- In around 5% of the cases, a pregnancy grows in the fimbrial end
- In around 2% of the cases, pregnancy occurs in the cornual and interstitial part of the fallopian tube
2. Non-tubal ectopic pregnancy – While most ectopic pregnancies occur in the fallopian tube, around 2% of such pregnancies occur in other areas, such as an ovary, cervix, or abdominal cavity.
3. Heterotopic pregnancy – This is a rare occurrence wherein two eggs are fertilized, of which one implants inside the uterus while the other implants outside it. In such cases, the ectopic pregnancy is often diagnosed before the intrauterine one.
In some cases, both pregnancies are terminated, while the intrauterine pregnancy may still be viable in some cases.
Ectopic pregnancy treatment
The developing embryo in an ectopic pregnancy is not viable and doesn’t have the potential to grow into a full-term baby. Ectopic pregnancy treatment entails terminating the pregnancy before it causes much harm to the woman.
These are the common treatment options available:
- Expectant management – If the woman exhibits little to no symptoms despite having an ectopic pregnancy, her doctor may monitor her closely for some time as there is a good chance of the pregnancy dissolving by itself. In expectant management, there will be regular blood tests to check the level of hCG and other hormonal levels in your blood. Some vaginal bleeding and mild stomach cramps are expected. You will be asked to consult your doctor if you develop more severe symptoms.
- Medication – In cases of early detection of an ectopic pregnancy, you may be treated with medication if expectant management is not deemed enough. Doctors generally prescribe methotrexate, which prevents the pregnancy from developing further. This medicine is given as an injection. You will need to take regular blood tests to check if the treatment is working. If the first dose fails, you will be given a second dose of the injection. Side effects of this medicine include stomach cramps, dizziness, and feeling sick.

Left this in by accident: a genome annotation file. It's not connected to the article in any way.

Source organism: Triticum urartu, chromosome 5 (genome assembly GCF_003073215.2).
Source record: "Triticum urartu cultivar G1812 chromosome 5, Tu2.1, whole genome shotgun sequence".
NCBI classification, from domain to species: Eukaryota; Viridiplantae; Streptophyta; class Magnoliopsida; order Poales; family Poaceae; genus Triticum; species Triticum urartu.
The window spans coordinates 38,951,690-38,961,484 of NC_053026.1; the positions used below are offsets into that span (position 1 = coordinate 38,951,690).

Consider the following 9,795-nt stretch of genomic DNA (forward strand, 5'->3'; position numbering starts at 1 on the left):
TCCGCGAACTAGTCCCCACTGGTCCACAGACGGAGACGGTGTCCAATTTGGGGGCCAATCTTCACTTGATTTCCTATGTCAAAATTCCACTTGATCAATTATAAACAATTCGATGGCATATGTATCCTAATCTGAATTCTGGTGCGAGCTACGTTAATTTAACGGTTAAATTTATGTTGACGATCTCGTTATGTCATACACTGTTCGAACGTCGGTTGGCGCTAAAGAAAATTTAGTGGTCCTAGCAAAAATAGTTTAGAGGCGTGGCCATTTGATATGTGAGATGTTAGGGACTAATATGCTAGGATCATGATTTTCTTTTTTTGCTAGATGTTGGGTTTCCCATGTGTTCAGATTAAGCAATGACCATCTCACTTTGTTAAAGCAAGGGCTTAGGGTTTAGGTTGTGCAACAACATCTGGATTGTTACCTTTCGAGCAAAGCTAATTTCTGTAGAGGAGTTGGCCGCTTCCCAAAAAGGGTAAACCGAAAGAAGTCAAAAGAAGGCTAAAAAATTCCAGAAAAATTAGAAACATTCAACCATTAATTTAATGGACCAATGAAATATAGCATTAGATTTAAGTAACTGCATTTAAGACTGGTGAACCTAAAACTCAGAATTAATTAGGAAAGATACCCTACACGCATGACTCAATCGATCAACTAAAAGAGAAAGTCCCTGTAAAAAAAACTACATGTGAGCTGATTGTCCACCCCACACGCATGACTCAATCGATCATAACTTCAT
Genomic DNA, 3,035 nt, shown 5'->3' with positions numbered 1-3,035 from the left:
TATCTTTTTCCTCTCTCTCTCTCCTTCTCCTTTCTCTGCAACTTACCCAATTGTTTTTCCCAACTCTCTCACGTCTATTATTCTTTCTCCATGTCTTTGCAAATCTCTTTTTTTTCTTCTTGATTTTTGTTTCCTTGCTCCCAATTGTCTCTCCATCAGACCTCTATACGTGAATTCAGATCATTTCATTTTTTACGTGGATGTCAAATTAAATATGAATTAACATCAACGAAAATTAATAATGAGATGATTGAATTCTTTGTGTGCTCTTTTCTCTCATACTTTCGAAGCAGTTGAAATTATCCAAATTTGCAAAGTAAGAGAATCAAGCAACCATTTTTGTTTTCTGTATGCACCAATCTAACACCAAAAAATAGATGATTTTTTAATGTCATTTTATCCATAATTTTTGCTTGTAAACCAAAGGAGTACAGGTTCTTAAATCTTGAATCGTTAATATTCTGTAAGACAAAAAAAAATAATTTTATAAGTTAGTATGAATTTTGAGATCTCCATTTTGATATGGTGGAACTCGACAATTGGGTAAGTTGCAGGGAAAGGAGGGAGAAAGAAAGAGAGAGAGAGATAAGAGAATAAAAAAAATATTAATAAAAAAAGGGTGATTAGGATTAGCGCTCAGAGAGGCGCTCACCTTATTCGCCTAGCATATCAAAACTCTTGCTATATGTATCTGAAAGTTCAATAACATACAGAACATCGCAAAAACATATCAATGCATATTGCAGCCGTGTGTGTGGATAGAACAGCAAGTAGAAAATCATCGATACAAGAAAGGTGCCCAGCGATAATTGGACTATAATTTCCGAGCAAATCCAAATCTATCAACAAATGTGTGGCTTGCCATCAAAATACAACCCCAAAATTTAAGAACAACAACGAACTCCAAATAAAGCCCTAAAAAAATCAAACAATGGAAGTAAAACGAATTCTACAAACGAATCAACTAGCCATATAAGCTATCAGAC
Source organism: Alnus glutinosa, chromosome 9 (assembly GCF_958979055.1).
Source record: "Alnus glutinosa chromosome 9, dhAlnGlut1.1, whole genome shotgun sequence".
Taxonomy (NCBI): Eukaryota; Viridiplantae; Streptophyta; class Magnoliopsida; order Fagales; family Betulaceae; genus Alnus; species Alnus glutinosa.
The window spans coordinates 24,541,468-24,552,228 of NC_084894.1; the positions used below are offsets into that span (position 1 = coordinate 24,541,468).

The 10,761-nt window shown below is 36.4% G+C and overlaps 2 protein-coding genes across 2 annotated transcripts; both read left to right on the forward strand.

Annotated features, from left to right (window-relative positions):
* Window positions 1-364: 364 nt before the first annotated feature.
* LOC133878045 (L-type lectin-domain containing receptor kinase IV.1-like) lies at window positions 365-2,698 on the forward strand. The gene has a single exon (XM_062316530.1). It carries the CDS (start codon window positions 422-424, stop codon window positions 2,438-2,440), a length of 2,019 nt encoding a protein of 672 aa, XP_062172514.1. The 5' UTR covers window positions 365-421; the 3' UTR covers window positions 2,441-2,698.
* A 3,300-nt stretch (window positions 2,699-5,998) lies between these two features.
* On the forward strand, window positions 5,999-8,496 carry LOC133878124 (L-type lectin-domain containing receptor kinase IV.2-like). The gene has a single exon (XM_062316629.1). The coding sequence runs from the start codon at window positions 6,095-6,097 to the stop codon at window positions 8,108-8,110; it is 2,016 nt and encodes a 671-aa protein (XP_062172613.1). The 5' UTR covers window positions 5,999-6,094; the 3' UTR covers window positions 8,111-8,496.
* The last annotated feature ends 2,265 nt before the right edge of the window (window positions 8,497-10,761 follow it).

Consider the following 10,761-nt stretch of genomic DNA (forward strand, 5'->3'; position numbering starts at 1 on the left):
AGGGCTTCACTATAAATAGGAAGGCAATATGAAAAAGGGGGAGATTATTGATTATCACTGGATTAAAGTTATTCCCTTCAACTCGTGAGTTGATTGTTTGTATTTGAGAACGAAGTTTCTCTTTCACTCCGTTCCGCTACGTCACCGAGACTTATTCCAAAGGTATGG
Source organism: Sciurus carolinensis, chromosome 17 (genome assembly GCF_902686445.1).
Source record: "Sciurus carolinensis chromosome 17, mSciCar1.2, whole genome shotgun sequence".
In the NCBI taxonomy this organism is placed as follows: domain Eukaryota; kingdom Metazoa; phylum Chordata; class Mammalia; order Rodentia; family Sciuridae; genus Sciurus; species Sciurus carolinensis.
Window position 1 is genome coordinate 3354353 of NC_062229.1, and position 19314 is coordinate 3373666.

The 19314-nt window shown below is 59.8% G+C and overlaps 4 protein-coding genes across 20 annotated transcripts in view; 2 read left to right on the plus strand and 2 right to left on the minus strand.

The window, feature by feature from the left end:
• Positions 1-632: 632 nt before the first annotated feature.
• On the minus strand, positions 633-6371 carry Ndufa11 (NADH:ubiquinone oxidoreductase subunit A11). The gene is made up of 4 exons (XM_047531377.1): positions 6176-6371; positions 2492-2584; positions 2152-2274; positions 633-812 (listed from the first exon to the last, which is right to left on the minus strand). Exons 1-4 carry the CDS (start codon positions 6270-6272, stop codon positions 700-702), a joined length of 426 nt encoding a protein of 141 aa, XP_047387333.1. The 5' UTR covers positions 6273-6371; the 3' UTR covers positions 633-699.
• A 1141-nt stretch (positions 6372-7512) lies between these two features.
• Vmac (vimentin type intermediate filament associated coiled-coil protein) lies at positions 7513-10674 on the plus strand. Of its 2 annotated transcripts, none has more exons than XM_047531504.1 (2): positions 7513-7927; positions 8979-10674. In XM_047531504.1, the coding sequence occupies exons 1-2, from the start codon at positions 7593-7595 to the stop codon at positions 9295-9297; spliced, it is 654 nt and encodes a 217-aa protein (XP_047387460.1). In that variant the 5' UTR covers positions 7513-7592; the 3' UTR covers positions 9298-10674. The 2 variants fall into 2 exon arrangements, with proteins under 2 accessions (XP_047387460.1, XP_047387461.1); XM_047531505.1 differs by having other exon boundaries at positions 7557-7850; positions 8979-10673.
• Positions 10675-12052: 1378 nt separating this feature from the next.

- Ectopic pregnancy surgery – Two kinds of laparoscopic surgeries, salpingostomy and salpingectomy, are used to treat some ectopic pregnancies. These procedures entail making a small incision near the naval region and using a laparoscope to view the tubal area. In a salpingostomy, only the ectopic pregnancy is removed while the tube is left to heal. In a salpingectomy, both the ectopic pregnancy and the tube are removed. The severity of the situation determines which of these methods is used.
Ectopic pregnancies can pose considerable risks to a woman’s health if not treated on time. Also, it is considered fatal in some cases. However, timely intervention and dedicated medical care can treat ectopic pregnancies with minimum damage to a woman’s reproductive organs. A healthy pregnancy is possible a few months after treating an ectopic one. To get the best treatment options for ectopic pregnancies, visit Birla Fertility & IVF Clinic or call us for a free consultation with our fertility expert. to book an appointment
1. Is an ectopic pregnancy means losing a baby?
No, an ectopic pregnancy is simply an unviable embryo that doesn’t have any potential of growing into a full-term baby.
2. Can a baby survive ectopic pregnancy?
No, an ectopic pregnancy can’t develop into a full-term baby. Such pregnancies are unviable and usually dissolve by themselves or have to be medically terminated.
3. How is ectopic pregnancy removed?
In some cases, ectopic pregnancies dissolve by themselves. In other cases, they have to be removed by administering medication or performing surgery.
4. Is ectopic pregnancy painful?
Yes. The early signs of ectopic pregnancy is feeling pressure in the lower abdomen area, heavy bleeding and at time striking pain in the left or right side of the abdomen. Therefore, it is important to get immediate medical attention for ectopic pregnancy.
5. Can sperm cause ectopic?
Sperm is necessary to cause any kind of pregnancy. Ectopic pregnancies also start with the process of a sperm cell fertilizing an ovum as do uterine pregnancies.